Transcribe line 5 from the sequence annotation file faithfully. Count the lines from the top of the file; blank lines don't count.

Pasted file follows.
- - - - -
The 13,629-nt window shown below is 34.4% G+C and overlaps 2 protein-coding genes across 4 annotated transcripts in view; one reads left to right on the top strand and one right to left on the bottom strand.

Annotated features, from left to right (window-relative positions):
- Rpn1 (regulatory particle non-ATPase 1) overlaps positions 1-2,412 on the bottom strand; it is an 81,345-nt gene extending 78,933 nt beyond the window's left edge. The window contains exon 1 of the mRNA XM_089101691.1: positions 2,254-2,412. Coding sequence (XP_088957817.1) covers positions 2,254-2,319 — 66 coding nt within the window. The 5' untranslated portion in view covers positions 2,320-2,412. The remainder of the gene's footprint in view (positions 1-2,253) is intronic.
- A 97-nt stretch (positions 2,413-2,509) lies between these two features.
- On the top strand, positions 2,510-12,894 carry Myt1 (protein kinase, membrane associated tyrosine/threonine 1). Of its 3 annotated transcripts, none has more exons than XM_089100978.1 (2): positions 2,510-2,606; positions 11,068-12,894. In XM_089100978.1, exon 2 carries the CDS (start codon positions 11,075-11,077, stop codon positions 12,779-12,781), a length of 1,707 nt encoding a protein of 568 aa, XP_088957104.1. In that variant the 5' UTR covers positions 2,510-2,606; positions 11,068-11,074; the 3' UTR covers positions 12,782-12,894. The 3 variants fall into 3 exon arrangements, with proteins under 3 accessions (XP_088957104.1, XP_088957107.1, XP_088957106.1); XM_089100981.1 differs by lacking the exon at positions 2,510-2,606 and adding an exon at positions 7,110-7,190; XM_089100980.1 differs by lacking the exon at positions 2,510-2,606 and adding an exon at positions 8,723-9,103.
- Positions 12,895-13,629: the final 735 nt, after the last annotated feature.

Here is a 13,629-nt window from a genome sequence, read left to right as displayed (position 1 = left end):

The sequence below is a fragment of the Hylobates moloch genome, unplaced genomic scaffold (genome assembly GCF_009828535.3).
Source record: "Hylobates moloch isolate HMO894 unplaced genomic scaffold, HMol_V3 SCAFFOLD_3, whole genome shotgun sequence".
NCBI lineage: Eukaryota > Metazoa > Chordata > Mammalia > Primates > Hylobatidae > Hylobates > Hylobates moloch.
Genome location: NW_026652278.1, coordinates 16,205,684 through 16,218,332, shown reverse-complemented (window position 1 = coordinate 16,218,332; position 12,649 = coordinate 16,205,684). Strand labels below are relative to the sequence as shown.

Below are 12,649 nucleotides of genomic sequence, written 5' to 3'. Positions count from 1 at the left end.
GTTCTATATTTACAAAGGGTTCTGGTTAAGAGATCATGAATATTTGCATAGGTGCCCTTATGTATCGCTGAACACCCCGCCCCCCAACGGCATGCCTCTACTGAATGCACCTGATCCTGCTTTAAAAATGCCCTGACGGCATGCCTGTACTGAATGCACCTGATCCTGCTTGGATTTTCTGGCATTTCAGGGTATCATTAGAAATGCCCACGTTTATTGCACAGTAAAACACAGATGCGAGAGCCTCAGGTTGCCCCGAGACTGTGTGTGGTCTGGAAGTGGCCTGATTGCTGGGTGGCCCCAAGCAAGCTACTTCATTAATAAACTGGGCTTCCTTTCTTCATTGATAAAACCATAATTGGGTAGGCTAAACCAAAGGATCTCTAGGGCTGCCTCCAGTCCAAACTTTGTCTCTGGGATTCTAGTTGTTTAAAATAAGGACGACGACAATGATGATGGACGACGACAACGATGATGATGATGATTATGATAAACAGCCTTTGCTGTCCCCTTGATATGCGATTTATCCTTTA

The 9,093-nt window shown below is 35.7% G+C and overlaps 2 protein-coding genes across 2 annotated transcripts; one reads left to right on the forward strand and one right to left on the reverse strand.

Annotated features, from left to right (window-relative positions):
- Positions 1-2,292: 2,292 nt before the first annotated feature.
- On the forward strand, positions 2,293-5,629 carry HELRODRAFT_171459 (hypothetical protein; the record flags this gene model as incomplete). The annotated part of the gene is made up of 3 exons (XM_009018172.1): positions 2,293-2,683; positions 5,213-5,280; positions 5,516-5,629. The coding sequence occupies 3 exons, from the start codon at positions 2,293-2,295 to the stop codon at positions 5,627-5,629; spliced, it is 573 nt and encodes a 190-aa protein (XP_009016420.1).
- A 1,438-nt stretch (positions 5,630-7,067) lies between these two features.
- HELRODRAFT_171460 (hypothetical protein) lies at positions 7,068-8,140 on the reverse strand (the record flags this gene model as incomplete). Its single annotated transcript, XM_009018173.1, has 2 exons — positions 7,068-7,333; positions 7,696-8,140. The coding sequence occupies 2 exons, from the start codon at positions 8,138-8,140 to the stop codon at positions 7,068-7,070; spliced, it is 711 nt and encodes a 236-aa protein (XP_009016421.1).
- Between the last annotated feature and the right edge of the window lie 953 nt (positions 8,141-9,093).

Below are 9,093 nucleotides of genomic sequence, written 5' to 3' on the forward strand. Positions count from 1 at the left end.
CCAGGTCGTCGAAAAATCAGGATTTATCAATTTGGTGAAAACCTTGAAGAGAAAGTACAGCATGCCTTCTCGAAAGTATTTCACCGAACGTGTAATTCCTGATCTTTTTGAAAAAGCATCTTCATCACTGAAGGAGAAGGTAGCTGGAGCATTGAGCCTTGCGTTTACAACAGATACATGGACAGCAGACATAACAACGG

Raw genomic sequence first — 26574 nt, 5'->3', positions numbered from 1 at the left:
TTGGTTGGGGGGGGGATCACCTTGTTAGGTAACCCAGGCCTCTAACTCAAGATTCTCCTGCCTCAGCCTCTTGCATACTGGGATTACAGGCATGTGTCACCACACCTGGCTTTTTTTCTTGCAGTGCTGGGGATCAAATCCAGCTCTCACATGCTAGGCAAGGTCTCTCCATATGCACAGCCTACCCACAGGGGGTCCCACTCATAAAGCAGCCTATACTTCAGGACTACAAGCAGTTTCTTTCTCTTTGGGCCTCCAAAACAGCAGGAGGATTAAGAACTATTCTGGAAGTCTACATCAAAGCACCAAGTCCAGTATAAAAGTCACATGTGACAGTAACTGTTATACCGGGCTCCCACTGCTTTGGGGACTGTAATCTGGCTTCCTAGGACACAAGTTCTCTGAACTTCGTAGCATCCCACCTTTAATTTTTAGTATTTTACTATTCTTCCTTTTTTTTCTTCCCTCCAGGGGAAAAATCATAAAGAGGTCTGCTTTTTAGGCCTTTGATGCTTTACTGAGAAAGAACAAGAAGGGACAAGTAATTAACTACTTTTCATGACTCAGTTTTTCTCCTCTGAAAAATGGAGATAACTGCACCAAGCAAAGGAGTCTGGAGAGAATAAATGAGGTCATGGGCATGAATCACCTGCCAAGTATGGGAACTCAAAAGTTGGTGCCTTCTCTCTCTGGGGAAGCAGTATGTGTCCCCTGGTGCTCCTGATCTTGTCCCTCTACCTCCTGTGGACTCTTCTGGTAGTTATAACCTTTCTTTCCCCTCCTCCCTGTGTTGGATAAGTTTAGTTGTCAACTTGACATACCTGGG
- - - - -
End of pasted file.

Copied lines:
- On the top strand, positions 2,510-12,894 carry Myt1 (protein kinase, membrane associated tyrosine/threonine 1). Of its 3 annotated transcripts, none has more exons than XM_089100978.1 (2): positions 2,510-2,606; positions 11,068-12,894. In XM_089100978.1, exon 2 carries the CDS (start codon positions 11,075-11,077, stop codon positions 12,779-12,781), a length of 1,707 nt encoding a protein of 568 aa, XP_088957104.1. In that variant the 5' UTR covers positions 2,510-2,606; positions 11,068-11,074; the 3' UTR covers positions 12,782-12,894. The 3 variants fall into 3 exon arrangements, with proteins under 3 accessions (XP_088957104.1, XP_088957107.1, XP_088957106.1); XM_089100981.1 differs by lacking the exon at positions 2,510-2,606 and adding an exon at positions 7,110-7,190; XM_089100980.1 differs by lacking the exon at positions 2,510-2,606 and adding an exon at positions 8,723-9,103.